B.C. network gear maker examining its options

A Victoria maker of broadband equipment for large cable companies and network equipment makers like Cisco Systems Inc. has hired a financial advisor to look at options for the company’s future.

Vecima Networks said Wednesday it has retained Stifel Nicolaus & Co. for advice on ways “to maximize the value for the company’s shareholders.”

The announcement put an initial spark in Vecima shares, which jumped to $4.60. The day before shares closed at $3.61.

“I think everything is on the table” in terms of options, Alan Brick, the company’s investor relations officer, said in an interview. That includes partnerships, alternative strategic business models, a sale of assets or what Vecima described in a statement as “other transactions.”

“We feel the company is undervalued from a market cap (capitalization) perspective and that’s why we’re beginning this process,” Brick said.

Asked why some see it as undervalued, Brick said the company looks at share prices of its peers. He also said Vecima’s book value is higher than the market capitalization.

“We’ve been saying for a number of quarters we feel the valuation (by the stock market) is unfavourable.”
(Vecima’s Terrace QAM gateway)
Vecima [TSX: VCM] makes wired and wireless products for service providers to increase bandwidth over the so-called “last mile” between a network and a subscriber’s home, enabling them to offer quad- and triple-play bundled services.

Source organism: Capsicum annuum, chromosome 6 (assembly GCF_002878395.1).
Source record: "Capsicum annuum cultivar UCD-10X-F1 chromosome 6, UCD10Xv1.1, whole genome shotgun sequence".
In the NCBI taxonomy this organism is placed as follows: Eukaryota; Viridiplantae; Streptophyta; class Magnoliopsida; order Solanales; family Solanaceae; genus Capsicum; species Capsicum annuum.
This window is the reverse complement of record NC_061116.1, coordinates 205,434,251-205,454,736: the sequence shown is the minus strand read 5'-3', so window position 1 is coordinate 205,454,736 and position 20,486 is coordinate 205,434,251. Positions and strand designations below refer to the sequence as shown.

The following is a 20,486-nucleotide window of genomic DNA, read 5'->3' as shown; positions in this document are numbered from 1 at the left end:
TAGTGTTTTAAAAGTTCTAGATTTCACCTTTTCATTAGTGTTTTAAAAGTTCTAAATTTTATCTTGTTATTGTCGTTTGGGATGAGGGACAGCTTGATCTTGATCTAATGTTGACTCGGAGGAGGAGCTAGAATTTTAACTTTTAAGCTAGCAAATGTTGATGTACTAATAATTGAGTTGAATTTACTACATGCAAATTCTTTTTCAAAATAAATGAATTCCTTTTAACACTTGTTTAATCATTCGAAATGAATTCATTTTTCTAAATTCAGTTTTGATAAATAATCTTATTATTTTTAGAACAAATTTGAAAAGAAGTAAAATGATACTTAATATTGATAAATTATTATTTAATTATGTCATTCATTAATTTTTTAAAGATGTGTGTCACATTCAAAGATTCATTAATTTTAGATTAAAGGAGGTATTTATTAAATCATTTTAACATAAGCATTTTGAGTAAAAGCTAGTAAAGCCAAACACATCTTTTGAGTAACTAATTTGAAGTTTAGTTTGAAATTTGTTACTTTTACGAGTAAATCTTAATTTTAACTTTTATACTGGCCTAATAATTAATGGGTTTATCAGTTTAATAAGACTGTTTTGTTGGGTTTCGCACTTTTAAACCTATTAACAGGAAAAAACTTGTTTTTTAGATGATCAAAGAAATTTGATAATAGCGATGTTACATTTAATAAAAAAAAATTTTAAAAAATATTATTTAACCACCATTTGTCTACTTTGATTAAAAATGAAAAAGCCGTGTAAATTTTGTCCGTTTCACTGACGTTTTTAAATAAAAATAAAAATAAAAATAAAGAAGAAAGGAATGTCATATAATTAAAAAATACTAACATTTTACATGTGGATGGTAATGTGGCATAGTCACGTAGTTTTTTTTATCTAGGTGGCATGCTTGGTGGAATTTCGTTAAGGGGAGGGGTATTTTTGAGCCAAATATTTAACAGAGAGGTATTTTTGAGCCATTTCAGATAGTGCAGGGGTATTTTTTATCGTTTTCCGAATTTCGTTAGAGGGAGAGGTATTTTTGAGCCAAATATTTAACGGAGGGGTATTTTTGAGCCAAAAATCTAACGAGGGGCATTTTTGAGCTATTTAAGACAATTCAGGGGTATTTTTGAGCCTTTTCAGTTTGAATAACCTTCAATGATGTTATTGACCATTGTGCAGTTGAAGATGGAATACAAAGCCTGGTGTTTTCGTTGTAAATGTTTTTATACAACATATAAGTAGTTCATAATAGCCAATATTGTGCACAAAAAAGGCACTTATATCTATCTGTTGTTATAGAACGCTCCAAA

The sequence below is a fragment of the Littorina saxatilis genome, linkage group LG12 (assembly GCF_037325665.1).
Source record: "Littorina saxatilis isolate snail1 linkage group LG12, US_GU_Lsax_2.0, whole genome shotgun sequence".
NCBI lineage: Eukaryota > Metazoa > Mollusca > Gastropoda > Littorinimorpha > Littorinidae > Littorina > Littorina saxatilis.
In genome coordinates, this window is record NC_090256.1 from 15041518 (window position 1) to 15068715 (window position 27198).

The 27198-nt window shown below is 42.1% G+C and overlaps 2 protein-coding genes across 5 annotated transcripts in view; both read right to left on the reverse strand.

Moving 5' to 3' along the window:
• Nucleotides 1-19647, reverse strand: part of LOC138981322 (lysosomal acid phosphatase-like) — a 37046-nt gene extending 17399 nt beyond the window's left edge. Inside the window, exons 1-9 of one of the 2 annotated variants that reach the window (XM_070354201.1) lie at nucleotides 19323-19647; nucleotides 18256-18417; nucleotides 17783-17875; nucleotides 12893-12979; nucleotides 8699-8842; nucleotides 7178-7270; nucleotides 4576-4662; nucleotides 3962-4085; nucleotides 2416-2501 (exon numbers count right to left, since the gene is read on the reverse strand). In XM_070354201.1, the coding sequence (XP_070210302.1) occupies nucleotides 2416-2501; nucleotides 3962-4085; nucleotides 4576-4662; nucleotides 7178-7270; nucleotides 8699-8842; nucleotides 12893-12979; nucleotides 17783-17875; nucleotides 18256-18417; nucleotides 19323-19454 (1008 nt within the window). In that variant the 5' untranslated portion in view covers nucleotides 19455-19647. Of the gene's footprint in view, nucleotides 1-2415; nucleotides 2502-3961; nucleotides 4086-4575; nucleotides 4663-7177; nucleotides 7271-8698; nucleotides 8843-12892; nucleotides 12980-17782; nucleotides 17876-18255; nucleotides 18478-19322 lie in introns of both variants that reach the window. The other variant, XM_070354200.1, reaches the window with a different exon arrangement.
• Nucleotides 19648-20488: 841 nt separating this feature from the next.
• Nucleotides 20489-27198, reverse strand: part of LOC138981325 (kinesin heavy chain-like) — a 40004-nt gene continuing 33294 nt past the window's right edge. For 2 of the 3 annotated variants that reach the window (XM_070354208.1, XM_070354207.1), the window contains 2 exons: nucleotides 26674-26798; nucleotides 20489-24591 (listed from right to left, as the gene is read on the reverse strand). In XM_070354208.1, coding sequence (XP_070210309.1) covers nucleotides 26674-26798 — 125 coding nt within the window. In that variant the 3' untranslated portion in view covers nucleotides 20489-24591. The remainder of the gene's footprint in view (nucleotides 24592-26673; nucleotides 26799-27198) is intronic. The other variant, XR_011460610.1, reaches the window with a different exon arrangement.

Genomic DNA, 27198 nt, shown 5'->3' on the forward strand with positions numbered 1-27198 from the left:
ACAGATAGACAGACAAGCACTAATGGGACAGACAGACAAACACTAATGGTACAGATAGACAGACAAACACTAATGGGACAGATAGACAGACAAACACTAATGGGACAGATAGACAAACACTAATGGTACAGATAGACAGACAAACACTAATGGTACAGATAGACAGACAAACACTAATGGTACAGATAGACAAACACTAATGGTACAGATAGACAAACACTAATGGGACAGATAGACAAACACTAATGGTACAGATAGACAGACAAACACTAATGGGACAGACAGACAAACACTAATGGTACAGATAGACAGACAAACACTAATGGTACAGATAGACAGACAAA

On the wired side, two of the newest products are the Terrace QAM gateway for the hospitality industry, which eliminates the need for HDTV set top boxes,  and Concierge IP to QAM appliances for digital video.

On the wireless side, it offers the WaveRider backhaul systems and VistaMax base stations.

Some solutions are made for other network gear makers. For example, in March it announced a $19 million OEM deal with an unnamed video access equipment maker.

Like many stocks, Vecima has trended downwards since 2008, when shares were in the $8 range. It has tried to make its books better by selling assets. In 2010 it sold $14 million in wireless spectrum used by a Saskatchewan wireless Internet provider subsidiary to the Inukshuk partnership owned by Bell Mobility and Rogers Communications, followed by another sale of $8 million in 2011 to an unnamed carrier, and $7.3 million in spectrum to Xplorenet Broadband Inc.

Last month it gained $4 million by selling land in Saskatoon.

After these sales, Vecima believes it still has approximately $30.0 million in real estate holdings and perhaps as much as $15 million in radio spectrum licenses.

In April, 2011 it laid off 142 employees, Brick said and since then the number of staff has stayed at around 625..

Dr. Surinder Kumar, Vecima’s chairman and CEO, has said in public statements the company’s balance sheet is strong.

At least one financial analyst believes the company isn’t in bad shape. In a report to investors issued in May after Vecima released its Q3 financials for the three months ending March 31, National Bank Financial’s Kris Thompson said the stock could be trading in the $4.50 area.

At the time Vecima reported quarterly revenue of $25.8 million and net income of $6.2 million. For the same period a year ago it had a loss of $6.2 million.

Thompson said it appeared the company’s new products are gaining momentum.

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